September ’17 sadly sees the final performance by the magnificent White Helmets Motorcycle Display Team. The highly skilled riders from the Royal Corps of Signals have thrilled crowds for ninety years with death defying feats on their Triumph motorcycles. The machine of choice for many decades now has been the Triumph Tiger 750 – a proper British motorcycle of course, first developed at the Meriden factory in the early 70s. The White Helmets’ machines are modified to enable them to perform fantastic stunts like the Forward Ladder, The Tableau, The amazing jump through a Ring of Fire, and the extraordinary Six Bike Fan Pyramid.
Thanks to Oliver Barnes of Tri-Supply, a supplier of high quality spare parts for classic Triumphs and L.F. Harris (International) Ltd, who have sponsored the White Helmets for 34 years, I was privileged to be at a special performance at Newton Abbot Race Course in July 2017. As the show field came alive with the sound of snarling Triumphs, soon to crescendo into a spine tingling roar, the memories came flooding back. Coming from a military family I used to enjoy The Royal Tournament and The Aldershot Army Display shows at Rushmoor Arena and the best bit was definitely the immaculately turned out White Helmets.
Watching them in Devon this summer was a privilege and it is frankly outrageous that the MOD has pathetically deemed the White Helmets show to be ‘out of date’. It is clear to see that much of British Army ceremonial has nothing to do with today’s professional army. However, the White Helmets’ display has everything to do with strength, discipline, courage and trust, all qualities that appear to be sadly lacking in the modern world. Surely, it can only ever be a positive thing to continue such demonstrations of precision and control that have thrilled and inspired crowds since 1927. Of course, I am not surprised at the so-called progressive attitude of the twenty-first century MOD. It was always only a matter of time before the nation hating mentality of the establishment, who seem hell bent on erasing our history, would seep into the domain of the armed forces. I had hoped and naively believed that this would be the one area which would put up some resistance. How wrong I was!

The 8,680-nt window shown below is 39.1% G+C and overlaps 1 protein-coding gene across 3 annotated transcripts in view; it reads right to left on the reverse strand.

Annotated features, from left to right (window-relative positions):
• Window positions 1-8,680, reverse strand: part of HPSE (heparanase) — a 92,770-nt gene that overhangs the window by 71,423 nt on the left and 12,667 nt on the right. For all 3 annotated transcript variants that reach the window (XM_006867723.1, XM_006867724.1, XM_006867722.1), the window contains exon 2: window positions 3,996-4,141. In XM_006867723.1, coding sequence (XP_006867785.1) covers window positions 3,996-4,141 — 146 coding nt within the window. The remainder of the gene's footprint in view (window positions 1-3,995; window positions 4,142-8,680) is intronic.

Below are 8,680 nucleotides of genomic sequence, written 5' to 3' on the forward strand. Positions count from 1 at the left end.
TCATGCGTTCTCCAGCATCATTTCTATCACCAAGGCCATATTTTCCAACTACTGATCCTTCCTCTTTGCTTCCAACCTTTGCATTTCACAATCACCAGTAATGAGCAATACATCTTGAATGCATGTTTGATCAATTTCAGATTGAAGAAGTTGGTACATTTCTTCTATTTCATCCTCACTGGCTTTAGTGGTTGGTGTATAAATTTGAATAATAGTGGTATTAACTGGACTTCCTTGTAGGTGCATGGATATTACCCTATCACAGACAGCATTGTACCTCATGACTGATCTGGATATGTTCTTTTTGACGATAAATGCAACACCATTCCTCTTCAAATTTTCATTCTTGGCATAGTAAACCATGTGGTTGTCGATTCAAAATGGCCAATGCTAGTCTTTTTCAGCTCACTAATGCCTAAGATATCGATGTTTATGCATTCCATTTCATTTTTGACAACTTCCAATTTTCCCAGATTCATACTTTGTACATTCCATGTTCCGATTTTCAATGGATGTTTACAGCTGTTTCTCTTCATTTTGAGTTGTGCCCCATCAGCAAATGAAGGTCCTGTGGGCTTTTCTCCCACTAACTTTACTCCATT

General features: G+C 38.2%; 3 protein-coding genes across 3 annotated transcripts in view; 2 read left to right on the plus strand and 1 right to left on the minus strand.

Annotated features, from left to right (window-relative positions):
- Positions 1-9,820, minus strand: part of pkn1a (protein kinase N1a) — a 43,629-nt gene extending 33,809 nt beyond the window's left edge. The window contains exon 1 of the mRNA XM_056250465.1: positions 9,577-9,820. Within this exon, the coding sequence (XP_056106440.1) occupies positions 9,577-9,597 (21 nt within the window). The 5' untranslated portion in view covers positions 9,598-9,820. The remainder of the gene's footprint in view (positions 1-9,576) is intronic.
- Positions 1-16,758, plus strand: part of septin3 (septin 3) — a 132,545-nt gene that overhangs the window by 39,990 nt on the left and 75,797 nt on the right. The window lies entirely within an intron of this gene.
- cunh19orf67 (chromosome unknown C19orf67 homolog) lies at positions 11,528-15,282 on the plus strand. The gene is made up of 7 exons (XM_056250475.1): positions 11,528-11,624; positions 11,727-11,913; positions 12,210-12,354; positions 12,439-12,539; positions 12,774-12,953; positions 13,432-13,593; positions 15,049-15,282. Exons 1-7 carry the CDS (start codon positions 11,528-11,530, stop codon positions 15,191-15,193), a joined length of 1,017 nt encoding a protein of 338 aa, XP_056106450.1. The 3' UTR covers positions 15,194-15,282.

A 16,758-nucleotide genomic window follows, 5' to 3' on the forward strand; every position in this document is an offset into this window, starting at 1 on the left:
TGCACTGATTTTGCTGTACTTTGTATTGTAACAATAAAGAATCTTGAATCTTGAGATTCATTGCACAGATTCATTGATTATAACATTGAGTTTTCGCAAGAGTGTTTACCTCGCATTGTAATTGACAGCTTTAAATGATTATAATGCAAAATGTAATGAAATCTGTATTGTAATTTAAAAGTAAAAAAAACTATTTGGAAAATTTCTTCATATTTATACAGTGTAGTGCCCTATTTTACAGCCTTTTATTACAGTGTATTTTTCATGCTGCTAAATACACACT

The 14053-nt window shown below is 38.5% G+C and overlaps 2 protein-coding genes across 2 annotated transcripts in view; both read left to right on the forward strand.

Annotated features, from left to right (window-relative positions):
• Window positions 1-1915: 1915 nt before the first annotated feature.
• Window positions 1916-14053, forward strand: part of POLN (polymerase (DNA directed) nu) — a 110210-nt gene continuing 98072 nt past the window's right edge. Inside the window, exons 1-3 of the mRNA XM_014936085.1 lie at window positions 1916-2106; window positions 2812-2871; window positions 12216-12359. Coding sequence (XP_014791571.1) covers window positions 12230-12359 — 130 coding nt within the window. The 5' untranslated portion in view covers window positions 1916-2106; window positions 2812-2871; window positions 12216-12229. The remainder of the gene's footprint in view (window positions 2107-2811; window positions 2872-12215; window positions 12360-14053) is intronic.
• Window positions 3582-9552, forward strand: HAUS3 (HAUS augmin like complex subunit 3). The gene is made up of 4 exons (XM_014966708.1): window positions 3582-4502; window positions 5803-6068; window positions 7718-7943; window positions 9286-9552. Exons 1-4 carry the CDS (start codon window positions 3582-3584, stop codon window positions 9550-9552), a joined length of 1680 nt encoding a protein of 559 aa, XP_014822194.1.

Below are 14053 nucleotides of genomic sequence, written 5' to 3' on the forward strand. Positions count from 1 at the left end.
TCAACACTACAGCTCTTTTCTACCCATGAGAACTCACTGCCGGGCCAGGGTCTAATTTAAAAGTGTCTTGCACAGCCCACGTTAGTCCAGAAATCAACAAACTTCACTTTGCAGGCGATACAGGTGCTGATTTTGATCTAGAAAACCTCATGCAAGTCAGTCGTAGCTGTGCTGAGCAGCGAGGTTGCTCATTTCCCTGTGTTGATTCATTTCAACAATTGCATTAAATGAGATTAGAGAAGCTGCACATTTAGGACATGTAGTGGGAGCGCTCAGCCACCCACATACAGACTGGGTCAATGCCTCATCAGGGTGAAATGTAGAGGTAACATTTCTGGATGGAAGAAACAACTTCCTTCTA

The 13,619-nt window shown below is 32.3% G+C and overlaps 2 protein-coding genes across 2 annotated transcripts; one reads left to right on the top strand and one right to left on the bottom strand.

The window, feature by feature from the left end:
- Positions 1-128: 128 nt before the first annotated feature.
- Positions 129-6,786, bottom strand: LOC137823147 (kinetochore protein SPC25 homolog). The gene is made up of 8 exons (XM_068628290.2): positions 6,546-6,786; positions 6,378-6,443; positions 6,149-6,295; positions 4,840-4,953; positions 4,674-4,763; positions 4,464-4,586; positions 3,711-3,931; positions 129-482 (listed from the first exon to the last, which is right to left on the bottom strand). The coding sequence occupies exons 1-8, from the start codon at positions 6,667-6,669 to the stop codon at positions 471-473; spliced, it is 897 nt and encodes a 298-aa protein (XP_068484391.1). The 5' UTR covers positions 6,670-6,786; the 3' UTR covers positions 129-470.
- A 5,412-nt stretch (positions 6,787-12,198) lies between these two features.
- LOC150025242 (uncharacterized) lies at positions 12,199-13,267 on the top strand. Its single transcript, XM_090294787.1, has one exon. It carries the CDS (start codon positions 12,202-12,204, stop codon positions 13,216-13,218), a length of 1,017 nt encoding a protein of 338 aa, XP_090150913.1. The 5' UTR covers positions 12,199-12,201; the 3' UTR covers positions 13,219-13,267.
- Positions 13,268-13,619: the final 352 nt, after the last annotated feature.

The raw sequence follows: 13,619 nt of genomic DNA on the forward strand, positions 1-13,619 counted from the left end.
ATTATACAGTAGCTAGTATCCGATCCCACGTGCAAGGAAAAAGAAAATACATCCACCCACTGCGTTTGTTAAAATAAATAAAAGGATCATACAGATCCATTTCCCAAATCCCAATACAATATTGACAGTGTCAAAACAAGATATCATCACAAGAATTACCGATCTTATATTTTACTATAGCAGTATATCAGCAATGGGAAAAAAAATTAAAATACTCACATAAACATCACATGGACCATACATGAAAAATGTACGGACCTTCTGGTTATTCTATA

So the White Helmets will be gone – but never forgotten. From now on when I venture out on my own Triumph Tiger 750, the snarl will be that little bit crisper, the roar will be that little bit louder and I will hit those bends that little bit faster – all in deference to the peerless White Helmets.
I was sad to hear of the recent passing of Lord Montagu of Beaulieu. I was fortunate enough to have met Lord Montagu on several occasions, most notably in chilly November 2003 when I sat beside him in his Daimler on the London – Brighton run while filming a documentary. It never stopped raining all day, His Lordship was understandably keen to ‘press on’ and it was down to me to make sure his hat didn’t fly off! He was a great character who championed the preservation of motoring history and everyone who has any interest at all in the world of old vehicles has a heck of a lot to thank him for.
I gave my ‘First 100 Machines’ talk at a National Motor Museum Friends’ Evening on Saturday 17th January. Of course, I only managed to cover about 40 machines in two hours but that appears to be the norm with this presentation!
It was great fun to share my tales and thoughts about machines I have encountered over the years and am glad that the presentation seemed to be appreciated by attending Friends. Most of my recent trips to the Museum have been for filming or presentation reasons and while seeking a suitable photo location, it occurred to me that I really must take more time on my next visit to actually have a good look at the exhibits themselves. I have promised myself that I will do this in the very early spring!
I recently participated in the 20th anniversary celebrations of the Mazda MX-5 Owners Club. In a sense the Mazda MX-5 was conceived as a spiritual replacement for the classic British sports car after our industry was destroyed and abandoned. The original MX-5 is probably most akin conceptually to the Lotus Elan and was the first of three phases of the model from 1989 to date. The Owners Club now boasts a membership of 6000 and on the 25th anniversary of the car itself, no less then 1500 examples arrived at Gaydon to join the celebrations. I enjoyed a delightful day and was made to feel very welcome by one of the friendliest car clubs I have encountered.